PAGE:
Apprenticeships

 

Earn While You Learn

Apprenticeship is a training system, based upon a three way written agreement between the apprentice (employee), the sponsor (employer), and the Department of Labor through which the worker learns a skilled craft or trade on the job. Apprenticeship programs usually consist of 2,000 hours per year of on-the-job training under the guidance of an experienced craft worker. Through practical experience, an apprentice develops skills in a chosen trade. Apprentice training programs can last from a minimum of one year to a maximum of six years. Apprenticeship also requires a minimum of 150 hours of related instruction during each year of training. This provides theoretical training to explain why things are done the way they are on the job.

Apprenticeship is attractive because the apprentice is paid during the learning process. Starting pay is usually about 50% of the craft worker’s going rate. Generally, apprentices making satisfactory progress get a raise in pay every six months. During the last six months of the apprenticeship period they usually earn about 85% of the craft worker’s current rate. They receive the full craft worker’s rate upon completion of training.  And, of course, there are fringe benefits in many programs, like paid vacations, paid holidays, insurance, hospitalization and retirement plans.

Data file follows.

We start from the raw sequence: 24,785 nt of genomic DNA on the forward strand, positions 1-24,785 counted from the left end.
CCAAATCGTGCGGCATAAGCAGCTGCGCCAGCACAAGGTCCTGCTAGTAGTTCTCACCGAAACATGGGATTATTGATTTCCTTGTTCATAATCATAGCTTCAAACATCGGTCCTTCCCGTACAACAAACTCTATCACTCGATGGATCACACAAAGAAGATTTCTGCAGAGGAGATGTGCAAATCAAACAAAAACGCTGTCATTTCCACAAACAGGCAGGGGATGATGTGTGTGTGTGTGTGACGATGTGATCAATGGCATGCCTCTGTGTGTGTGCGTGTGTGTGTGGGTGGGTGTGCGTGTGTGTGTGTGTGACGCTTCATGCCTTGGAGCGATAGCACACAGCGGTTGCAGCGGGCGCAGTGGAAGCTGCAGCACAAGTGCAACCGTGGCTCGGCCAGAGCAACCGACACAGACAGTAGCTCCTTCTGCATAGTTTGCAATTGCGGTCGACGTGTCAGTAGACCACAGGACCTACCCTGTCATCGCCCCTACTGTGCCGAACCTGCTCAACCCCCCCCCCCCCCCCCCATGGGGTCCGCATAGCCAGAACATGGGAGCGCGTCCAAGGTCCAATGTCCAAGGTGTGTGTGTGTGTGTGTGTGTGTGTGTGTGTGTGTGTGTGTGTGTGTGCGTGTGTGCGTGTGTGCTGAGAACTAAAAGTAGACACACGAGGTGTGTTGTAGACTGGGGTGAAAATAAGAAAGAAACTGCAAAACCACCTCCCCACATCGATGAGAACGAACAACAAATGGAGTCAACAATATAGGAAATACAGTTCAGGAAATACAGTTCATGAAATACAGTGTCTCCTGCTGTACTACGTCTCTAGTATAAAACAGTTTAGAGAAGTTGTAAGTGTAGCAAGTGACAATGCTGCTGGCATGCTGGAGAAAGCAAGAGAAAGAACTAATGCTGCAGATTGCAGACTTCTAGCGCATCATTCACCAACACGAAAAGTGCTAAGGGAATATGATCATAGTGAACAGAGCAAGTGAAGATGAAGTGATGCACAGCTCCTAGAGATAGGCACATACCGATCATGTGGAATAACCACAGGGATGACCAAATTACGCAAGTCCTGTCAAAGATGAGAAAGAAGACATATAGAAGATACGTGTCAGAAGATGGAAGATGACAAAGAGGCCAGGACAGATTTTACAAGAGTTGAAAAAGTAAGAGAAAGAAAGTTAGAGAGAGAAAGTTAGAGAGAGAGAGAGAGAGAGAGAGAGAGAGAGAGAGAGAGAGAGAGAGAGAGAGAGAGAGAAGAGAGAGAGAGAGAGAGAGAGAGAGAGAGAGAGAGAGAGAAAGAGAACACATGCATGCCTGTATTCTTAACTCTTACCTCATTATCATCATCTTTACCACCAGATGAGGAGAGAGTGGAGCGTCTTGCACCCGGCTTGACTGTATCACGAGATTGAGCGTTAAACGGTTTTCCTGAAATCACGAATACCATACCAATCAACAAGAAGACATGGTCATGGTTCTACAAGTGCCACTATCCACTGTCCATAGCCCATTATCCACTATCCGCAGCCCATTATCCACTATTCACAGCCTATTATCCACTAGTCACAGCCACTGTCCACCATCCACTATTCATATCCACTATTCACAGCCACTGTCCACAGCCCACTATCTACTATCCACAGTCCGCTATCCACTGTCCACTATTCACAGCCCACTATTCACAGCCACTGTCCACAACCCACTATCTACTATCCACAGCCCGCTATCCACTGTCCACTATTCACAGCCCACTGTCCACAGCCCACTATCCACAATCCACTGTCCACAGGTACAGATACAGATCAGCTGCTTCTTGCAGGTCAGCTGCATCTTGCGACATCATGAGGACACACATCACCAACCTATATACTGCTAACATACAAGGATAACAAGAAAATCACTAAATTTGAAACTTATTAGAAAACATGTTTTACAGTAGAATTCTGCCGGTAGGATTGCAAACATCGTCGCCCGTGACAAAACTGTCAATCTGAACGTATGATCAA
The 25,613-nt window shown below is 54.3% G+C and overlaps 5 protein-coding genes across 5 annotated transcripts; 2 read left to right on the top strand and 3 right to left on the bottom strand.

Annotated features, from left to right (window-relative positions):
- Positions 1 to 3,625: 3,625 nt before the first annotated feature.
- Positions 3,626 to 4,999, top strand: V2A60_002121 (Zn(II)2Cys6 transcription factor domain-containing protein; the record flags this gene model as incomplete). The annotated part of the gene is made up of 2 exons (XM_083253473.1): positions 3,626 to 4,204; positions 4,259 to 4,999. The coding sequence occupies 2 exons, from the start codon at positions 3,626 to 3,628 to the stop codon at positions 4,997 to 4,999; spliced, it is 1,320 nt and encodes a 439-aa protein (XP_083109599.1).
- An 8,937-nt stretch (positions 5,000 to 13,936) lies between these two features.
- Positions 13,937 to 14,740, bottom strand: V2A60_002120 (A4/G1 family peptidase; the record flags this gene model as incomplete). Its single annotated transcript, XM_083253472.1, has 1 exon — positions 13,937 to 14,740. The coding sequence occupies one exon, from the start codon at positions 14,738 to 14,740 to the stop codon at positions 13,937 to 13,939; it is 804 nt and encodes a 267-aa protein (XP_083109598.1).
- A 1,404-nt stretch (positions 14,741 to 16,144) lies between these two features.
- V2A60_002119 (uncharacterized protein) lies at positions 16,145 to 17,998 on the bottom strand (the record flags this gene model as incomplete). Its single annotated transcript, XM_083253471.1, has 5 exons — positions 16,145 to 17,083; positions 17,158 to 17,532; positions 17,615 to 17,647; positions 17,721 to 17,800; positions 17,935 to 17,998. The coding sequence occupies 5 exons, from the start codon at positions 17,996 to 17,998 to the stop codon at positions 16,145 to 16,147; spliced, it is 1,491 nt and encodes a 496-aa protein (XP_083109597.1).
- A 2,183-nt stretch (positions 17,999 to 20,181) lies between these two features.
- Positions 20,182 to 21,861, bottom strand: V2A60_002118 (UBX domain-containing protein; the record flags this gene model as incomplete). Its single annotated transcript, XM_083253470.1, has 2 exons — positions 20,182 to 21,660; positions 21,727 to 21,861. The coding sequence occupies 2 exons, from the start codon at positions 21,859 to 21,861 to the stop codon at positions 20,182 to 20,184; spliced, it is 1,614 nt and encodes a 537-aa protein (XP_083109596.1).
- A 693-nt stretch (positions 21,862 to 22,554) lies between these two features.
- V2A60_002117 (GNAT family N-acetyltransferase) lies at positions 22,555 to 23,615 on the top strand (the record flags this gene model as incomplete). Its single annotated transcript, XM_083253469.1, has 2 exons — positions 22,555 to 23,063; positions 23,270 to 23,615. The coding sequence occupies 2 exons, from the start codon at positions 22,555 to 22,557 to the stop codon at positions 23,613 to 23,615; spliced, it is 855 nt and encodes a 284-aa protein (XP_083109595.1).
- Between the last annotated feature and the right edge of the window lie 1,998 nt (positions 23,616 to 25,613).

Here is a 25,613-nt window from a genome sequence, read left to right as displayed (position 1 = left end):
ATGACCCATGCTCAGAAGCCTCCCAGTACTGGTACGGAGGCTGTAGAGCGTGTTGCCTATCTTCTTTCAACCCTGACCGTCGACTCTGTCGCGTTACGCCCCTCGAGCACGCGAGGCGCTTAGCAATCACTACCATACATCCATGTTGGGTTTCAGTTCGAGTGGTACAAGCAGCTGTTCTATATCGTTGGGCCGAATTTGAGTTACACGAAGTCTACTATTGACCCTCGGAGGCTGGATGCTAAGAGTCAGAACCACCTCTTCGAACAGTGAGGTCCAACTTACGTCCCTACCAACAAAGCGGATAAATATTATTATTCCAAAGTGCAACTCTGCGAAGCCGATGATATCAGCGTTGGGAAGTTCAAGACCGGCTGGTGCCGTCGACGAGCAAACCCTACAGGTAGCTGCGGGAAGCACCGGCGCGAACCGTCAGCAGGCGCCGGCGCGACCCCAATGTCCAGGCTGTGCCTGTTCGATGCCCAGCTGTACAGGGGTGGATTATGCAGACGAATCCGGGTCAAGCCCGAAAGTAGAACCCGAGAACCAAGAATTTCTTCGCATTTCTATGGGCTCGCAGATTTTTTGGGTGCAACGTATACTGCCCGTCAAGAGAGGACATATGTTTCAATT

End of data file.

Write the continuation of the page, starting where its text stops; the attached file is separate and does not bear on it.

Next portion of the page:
Apprenticeship programs are conducted through the voluntary cooperation of labor, management, schools and government throughout the state. The apprenticeship training staff monitors and evaluates the variety and the quality of the apprentice’s work experience. The training facility will certify that the apprentice has satisfactorily completed the apprenticeship program. Then, the State of Delaware Department of Labor will issue a certificate of completion, signifying that the apprentice has met all the requirements of apprenticeship (on-the-job training and related instruction).

Apprenticeship can be the beginning of a career ladder. After apprentices obtain craft worker status, many find that greater opportunities open up because they are recognized as skilled workers. They often become superintendents, contractors, instructors in the trade, or apprentice coordinators. Some go on to be business managers or achieve success as top level officials in industry.